President Barack Obama definitively said he would not use US troops for combat missions on the ground in Iraq in a speech on Wednesday, one day after his top military officer suggested the possibility if the situation in Iraq worsens.
“American forces deployed to Iraq will not have a combat mission,” Obama said while addressing troops at MacDill Air Force Base in Tampa, Florida, on Wednesday. “I will not commit you to fighting another ground war in Iraq.”
His comments came after Gen. Martin Dempsey, the chairman of the joint chiefs of staff, told a Senate panel he would recommend the president include ground troops in certain missions if the administration’s current strategy against the extremist group Islamic State (also known as ISIS or ISIL) floundered.
“To be clear, if we reach the point where I believe our advisers should accompany Iraqi troops on attacks against specific ISIL targets, I will recommend that to the president,” Dempsey said.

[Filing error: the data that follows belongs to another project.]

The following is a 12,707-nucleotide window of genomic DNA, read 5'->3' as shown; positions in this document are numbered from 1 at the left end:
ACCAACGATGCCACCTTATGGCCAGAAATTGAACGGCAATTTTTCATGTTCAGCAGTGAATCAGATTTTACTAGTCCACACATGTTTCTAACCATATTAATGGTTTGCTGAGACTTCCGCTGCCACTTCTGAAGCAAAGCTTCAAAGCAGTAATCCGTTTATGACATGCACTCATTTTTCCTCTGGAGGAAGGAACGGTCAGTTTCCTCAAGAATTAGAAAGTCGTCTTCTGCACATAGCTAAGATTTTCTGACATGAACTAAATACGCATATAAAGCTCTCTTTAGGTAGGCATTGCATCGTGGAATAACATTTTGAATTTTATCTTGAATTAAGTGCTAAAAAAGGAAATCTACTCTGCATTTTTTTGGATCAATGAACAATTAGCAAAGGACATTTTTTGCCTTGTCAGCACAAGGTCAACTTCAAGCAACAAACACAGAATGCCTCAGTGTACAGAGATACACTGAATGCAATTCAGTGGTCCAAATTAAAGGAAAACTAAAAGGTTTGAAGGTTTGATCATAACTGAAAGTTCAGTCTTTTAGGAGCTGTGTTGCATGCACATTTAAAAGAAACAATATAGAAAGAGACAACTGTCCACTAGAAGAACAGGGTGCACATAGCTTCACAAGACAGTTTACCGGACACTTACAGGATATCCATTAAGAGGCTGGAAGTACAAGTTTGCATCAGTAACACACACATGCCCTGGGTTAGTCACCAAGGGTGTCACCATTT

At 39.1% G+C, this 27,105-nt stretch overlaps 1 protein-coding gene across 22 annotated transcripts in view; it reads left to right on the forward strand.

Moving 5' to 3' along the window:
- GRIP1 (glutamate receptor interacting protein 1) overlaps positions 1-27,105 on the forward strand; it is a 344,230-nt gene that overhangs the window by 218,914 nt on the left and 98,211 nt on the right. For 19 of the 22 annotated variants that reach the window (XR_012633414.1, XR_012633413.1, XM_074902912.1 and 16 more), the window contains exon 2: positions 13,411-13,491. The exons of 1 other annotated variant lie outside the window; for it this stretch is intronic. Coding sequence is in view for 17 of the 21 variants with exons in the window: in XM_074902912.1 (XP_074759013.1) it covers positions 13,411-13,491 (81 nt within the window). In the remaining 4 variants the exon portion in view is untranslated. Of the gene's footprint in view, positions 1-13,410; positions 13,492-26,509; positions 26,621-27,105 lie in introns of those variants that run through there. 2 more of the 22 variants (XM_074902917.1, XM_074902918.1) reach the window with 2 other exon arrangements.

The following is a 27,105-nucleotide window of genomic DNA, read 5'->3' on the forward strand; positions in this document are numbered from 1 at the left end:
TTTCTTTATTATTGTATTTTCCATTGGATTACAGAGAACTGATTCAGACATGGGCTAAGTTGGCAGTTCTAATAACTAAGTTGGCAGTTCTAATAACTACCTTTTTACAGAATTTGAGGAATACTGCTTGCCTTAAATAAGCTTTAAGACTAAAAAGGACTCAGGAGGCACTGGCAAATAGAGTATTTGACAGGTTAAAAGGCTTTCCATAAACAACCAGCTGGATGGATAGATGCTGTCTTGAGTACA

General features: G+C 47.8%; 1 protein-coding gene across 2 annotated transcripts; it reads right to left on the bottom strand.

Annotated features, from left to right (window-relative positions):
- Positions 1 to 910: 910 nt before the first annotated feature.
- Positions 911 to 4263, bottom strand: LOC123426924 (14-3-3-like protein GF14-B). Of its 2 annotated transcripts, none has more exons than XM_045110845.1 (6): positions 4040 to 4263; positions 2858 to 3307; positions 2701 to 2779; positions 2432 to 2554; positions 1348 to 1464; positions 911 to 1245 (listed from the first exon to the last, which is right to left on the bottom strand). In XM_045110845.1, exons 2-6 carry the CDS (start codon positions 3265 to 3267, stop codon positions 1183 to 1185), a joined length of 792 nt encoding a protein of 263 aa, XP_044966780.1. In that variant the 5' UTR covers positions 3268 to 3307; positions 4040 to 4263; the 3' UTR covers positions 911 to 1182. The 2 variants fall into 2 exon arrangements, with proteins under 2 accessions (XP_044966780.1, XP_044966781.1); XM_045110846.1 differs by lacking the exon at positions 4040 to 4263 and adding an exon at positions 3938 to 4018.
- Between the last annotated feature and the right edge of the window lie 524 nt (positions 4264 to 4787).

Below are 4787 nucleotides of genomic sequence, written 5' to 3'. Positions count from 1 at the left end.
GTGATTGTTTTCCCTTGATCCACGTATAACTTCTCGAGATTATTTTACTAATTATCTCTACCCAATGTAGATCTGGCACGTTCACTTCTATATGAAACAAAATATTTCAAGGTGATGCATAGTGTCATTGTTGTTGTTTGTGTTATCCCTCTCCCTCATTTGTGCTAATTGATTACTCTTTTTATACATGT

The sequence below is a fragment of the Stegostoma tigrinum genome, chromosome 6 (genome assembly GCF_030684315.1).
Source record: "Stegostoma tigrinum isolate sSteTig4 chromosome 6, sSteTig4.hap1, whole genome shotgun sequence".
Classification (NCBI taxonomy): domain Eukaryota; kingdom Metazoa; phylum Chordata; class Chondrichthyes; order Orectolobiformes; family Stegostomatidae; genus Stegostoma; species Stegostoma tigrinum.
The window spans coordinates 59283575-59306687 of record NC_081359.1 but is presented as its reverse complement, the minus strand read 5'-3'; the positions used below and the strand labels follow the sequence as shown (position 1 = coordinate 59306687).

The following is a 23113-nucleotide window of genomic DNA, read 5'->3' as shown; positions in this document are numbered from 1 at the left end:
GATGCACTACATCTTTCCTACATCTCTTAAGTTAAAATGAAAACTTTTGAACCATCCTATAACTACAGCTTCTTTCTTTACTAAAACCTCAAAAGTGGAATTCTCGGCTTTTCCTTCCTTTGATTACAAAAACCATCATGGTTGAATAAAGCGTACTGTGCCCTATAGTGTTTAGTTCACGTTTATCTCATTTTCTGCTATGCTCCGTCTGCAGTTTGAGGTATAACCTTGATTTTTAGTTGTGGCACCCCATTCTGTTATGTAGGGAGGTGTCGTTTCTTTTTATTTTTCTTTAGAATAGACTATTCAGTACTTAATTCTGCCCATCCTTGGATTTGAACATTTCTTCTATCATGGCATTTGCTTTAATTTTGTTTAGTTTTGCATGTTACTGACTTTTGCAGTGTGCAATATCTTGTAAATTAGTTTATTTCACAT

The White House later reaffirmed Obama’s position US ground troops will not be used in combat missions and a spokesman for Dempsey later issued a statement clarifying his comments.
Obama received a briefing Wednesday from officers in Tampa at U.S. Central Command, which oversees military campaigns in the Middle East. Afterwards, during brief remarks to soldiers stationed at MacDill, Obama painted the effort to “degrade and destroy” ISIS as one that would require a broad coalition working with the US.
The president said 40 nations had joined the US in committing some form of assistance in the fight against ISIS. Among those was Saudi Arabia, who Obama said had agreed to set up a station to train moderate Syrian forces battling the group in Syria. Other countries
Obama also repeated a familiar warning to ISIS, which has beheaded two American journalists and one British aid worker.
“You will find no safe haven. We will find you eventually,” he said.
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